Much recent scholarship in international law on the relationship between science and policy argues that the expert bodies that generate policy-relevant scientific advice (“epistemic institutions”) should be autonomous from the institutions which use that advice as an input to make international legal rules (“legal institutions”). In this article, I argue that legal institutions’ acquisition of policy-relevant scientific advice is akin to the make-or-buy decision faced by firms: legal institutions can either acquire such advice from independent epistemic institutions or they can seek such advice from an internal and hierarchically subordinate epistemic institution. I then apply the theory of the firm to show that the conventional wisdom about the benefits of scientific autonomy is incorrect.
Scientific advice must be credible in the eyes of non-expert regulators in order to support the widespread adoption of legal rules to address transnational environmental problems. Where states individually lack the incentive to regulate an environmental problem absent a collective decision, states that lack the capacity to directly assess the credibility of the scientific record may block the adoption of legal rules in international institutions out of fear that the scientific assessment process is biased to produce particular policy outcomes. Hierarchical control of epistemic institution can overcome this problem by giving such states direct oversight of the scientific assessment process, thereby reassuring them of the credibility of the scientific record.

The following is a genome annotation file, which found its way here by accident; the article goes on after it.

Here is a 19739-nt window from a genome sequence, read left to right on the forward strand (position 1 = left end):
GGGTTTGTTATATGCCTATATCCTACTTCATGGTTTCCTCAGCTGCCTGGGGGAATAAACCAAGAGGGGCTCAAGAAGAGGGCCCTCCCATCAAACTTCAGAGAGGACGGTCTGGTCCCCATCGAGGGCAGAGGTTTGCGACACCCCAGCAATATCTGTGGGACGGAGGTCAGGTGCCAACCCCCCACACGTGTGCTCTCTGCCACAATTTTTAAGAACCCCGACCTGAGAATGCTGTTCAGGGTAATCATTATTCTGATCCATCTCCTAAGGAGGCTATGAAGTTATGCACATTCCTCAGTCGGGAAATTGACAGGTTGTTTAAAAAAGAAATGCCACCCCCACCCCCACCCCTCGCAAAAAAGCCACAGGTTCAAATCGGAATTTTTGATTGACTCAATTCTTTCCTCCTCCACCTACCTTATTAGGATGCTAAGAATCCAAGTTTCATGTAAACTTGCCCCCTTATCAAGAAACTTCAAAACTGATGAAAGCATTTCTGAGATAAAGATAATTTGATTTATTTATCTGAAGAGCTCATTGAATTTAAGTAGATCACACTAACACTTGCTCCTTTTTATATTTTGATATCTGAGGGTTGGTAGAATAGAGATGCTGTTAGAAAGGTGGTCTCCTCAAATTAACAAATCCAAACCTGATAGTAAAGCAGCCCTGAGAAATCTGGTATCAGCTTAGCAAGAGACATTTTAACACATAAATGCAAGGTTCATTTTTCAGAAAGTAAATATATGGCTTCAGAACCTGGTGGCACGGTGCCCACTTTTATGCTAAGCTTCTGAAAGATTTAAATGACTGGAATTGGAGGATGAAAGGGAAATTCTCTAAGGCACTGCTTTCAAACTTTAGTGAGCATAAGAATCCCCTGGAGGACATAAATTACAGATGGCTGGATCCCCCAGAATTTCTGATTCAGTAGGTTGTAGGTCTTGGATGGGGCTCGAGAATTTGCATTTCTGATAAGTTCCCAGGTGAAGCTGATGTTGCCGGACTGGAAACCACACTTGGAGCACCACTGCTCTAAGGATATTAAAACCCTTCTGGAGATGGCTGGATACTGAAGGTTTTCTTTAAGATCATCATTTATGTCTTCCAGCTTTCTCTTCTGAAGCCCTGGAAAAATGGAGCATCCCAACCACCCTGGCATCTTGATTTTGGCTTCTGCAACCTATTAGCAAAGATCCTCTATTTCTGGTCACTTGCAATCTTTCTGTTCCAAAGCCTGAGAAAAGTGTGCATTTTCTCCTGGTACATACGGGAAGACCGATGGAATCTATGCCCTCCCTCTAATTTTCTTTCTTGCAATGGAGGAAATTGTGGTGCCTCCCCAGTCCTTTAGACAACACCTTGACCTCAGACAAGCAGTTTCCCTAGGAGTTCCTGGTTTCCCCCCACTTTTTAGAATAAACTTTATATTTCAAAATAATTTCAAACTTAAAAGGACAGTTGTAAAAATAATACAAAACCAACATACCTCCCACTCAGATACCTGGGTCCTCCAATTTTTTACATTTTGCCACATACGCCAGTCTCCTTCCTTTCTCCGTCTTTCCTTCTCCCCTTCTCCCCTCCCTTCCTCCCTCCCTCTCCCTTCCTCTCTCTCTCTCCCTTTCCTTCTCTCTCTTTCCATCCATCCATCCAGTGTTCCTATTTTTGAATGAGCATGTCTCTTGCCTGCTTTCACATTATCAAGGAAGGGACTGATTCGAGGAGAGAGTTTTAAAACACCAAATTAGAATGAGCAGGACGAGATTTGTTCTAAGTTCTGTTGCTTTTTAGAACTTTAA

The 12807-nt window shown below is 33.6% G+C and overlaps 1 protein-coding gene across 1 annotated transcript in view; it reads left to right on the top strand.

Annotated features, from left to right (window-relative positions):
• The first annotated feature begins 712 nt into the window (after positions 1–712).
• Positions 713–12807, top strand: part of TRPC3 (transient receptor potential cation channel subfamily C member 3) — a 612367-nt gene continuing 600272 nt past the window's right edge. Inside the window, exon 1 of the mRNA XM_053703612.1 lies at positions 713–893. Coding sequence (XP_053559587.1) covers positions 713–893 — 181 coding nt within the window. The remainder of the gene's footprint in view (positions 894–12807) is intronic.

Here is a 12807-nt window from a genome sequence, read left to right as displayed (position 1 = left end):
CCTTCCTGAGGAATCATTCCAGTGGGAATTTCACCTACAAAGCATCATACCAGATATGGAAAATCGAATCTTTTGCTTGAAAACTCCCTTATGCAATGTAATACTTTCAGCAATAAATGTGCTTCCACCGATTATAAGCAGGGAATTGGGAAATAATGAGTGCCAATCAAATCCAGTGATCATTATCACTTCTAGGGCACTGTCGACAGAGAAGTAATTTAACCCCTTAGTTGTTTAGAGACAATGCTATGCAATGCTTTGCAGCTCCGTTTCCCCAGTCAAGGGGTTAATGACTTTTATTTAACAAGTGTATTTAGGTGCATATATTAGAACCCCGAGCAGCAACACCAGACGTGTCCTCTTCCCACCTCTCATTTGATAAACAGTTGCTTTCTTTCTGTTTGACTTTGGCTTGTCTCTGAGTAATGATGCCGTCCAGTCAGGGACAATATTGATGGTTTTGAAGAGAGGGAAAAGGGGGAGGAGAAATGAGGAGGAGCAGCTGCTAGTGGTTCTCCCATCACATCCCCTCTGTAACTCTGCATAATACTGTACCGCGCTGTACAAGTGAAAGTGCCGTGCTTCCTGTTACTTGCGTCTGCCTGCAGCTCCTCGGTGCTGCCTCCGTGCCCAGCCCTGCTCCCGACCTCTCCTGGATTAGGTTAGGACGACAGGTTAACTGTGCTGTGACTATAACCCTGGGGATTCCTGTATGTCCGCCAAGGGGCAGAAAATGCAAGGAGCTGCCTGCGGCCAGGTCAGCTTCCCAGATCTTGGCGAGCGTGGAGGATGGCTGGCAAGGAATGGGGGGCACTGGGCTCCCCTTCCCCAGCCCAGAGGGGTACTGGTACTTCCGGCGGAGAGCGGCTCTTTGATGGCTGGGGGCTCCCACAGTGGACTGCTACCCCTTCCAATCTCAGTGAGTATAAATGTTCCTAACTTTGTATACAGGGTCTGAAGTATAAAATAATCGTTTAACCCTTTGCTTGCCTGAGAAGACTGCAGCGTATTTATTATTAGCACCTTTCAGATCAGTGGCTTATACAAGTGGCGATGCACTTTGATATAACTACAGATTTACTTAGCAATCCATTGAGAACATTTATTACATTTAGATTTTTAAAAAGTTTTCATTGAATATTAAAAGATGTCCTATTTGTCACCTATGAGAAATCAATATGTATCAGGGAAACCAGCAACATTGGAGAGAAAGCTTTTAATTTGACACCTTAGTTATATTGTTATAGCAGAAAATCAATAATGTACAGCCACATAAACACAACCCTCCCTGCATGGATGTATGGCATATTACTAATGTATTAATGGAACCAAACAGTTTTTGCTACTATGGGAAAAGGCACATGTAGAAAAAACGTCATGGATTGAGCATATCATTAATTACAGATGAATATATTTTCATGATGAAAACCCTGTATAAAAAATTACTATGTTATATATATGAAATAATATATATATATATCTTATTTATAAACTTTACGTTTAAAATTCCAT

By contrast, where states internalize a sufficient amount of the benefit from regulating an international problem unilaterally, fragmenting legal and epistemic institutions is optimal. Where a collective decision is not necessary to coordinate state behavior, the decentralized adoption of policy-relevant scientific recommendations signals to scientifically-disadvantaged states that the scientific record is credible, thereby eliminating the need for hierarchical controls to perform the same function. Fragmentation is thus the ideal mode of organization because it best facilities the development and diffusion of policy-relevant science.
This framework explains much of the variation we observe in the independence of international scientific bodies from legal institutions. Legal institutions governing commons issues, such as the International Whaling Commission or a variety of fisheries regimes, have integrated scientific bodies to deal with the opportunism issues created by the need for collective decision-making. By contrast, organizations such as the International Renewable Energy Agency – an independent epistemic institution that produces and disseminates information about renewable energy technologies and their economic viability – do not create the same kinds of opportunism issues because states have an incentive to act individually on the basis of the epistemic institution’s recommendations. More generally, the application of new institutional economics to explain vertical integration decisions within international institutions opens a field of inquiry that might be expanded to explain a variety of regime design puzzles in international law, such as for example the variation in the extent to which international legal institutions create institution-specific courts (such as the International Tribunal for the Law of the Sea) or outsource disputes to standing bodies (such as the International Court of Justice).
Friday, March 1, 2013
Meyer: Epistemic Institutions and Epistemic Cooperation in International Environmental Governance
Timothy Meyer (Univ. of Georgia - Law) has posted Epistemic Institutions and Epistemic Cooperation in International Environmental Governance (Transnational Environmental Law, forthcoming). Here's the abstract: